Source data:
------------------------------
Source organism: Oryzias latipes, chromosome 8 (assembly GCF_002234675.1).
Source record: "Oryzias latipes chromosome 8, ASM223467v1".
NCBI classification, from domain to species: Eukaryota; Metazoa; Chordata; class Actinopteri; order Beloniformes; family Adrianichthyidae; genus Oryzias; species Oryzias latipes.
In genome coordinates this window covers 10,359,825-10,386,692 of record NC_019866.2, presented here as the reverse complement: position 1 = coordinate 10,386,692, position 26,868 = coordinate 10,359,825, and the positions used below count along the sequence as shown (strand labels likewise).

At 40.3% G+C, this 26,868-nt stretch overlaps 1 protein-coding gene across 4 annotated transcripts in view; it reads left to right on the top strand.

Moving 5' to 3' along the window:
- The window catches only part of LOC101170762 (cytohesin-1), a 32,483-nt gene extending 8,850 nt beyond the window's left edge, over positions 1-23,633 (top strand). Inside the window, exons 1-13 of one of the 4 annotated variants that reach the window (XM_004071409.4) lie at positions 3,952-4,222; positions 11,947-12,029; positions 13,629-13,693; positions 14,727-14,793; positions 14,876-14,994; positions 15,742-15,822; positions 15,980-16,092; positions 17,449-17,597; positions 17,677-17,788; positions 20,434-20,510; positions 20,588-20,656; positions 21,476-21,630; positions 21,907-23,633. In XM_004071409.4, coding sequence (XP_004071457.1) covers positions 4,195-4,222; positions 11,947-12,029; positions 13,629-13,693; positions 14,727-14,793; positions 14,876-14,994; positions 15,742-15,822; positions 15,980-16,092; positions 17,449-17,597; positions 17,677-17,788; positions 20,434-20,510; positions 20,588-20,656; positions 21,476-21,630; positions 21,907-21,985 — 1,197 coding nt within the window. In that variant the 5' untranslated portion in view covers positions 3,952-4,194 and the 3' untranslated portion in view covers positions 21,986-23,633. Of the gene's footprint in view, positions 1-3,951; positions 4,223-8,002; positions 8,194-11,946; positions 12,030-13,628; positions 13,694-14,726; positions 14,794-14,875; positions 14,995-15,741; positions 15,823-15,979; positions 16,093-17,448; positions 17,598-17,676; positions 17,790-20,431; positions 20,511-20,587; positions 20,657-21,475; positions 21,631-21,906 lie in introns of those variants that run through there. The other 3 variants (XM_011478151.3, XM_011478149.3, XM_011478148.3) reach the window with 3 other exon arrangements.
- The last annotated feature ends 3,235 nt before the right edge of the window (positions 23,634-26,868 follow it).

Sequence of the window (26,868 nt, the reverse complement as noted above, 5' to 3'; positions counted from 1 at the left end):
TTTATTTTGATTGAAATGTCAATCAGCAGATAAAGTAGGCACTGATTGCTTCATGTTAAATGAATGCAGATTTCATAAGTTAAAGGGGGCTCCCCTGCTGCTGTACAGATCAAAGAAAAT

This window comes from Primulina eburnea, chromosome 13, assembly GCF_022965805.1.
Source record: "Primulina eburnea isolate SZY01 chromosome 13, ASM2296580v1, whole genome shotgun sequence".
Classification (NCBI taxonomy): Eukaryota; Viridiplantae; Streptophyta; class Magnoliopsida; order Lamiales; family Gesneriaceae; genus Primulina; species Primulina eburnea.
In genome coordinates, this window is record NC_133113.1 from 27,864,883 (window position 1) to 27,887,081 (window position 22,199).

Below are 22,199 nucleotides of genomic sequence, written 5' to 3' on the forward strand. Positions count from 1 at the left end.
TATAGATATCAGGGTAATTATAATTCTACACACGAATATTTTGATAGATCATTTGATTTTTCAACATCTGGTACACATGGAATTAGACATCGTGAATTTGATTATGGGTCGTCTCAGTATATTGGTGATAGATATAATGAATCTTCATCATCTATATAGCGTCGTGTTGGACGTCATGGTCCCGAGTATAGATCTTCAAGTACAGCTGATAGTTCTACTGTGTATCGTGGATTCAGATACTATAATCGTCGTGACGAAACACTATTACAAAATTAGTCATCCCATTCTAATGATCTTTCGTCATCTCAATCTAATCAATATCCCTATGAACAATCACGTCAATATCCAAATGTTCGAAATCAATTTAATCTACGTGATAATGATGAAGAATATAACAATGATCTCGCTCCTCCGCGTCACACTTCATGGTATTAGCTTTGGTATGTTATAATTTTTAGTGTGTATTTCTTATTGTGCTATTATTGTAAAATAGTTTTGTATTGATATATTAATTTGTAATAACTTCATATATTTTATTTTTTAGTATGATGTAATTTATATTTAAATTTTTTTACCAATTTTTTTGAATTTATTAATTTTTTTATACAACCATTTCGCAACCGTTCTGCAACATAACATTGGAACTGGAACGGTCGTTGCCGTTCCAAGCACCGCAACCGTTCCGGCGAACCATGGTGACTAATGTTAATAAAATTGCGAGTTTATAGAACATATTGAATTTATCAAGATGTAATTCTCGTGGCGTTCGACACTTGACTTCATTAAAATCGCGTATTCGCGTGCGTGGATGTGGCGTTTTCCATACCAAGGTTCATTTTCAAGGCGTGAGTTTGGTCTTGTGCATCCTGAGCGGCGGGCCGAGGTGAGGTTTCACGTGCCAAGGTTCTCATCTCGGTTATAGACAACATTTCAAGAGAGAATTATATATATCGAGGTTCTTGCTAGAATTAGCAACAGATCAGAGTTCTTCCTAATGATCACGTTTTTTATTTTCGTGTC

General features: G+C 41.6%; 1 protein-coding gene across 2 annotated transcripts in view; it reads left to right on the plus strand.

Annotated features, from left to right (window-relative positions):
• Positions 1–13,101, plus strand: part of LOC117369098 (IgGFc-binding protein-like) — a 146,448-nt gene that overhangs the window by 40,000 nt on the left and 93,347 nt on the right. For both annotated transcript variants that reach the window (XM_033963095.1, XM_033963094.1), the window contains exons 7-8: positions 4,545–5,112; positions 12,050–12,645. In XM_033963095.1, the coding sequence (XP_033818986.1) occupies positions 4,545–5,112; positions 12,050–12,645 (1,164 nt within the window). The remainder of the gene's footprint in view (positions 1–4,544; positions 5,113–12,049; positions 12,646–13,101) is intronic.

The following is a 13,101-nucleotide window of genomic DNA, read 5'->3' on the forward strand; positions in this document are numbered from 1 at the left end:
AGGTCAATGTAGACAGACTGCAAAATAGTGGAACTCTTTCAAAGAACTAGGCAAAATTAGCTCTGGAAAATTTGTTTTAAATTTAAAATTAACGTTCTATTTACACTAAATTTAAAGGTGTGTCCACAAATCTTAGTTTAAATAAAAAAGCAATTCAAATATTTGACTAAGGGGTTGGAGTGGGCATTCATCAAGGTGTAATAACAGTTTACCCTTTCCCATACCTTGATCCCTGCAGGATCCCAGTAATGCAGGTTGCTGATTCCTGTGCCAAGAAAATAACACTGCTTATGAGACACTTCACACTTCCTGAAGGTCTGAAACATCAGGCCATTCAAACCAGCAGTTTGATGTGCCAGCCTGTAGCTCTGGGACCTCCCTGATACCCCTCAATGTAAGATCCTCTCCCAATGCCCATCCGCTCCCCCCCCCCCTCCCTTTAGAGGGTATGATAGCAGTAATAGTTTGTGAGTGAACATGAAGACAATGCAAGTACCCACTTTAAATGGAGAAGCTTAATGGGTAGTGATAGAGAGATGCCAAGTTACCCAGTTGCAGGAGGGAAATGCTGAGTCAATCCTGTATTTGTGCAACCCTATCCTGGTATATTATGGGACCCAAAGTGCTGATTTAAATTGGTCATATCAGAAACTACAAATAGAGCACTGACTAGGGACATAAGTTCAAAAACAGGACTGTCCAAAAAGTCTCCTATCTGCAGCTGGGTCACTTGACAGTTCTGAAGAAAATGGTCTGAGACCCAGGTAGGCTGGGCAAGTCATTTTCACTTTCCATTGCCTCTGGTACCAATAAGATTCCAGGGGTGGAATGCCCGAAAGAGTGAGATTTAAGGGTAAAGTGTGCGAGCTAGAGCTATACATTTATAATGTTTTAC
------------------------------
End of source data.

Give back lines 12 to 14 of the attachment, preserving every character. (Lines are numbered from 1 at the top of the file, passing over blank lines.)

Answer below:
Source record: "Primulina eburnea isolate SZY01 chromosome 13, ASM2296580v1, whole genome shotgun sequence".
Classification (NCBI taxonomy): Eukaryota; Viridiplantae; Streptophyta; class Magnoliopsida; order Lamiales; family Gesneriaceae; genus Primulina; species Primulina eburnea.
In genome coordinates, this window is record NC_133113.1 from 27,864,883 (window position 1) to 27,887,081 (window position 22,199).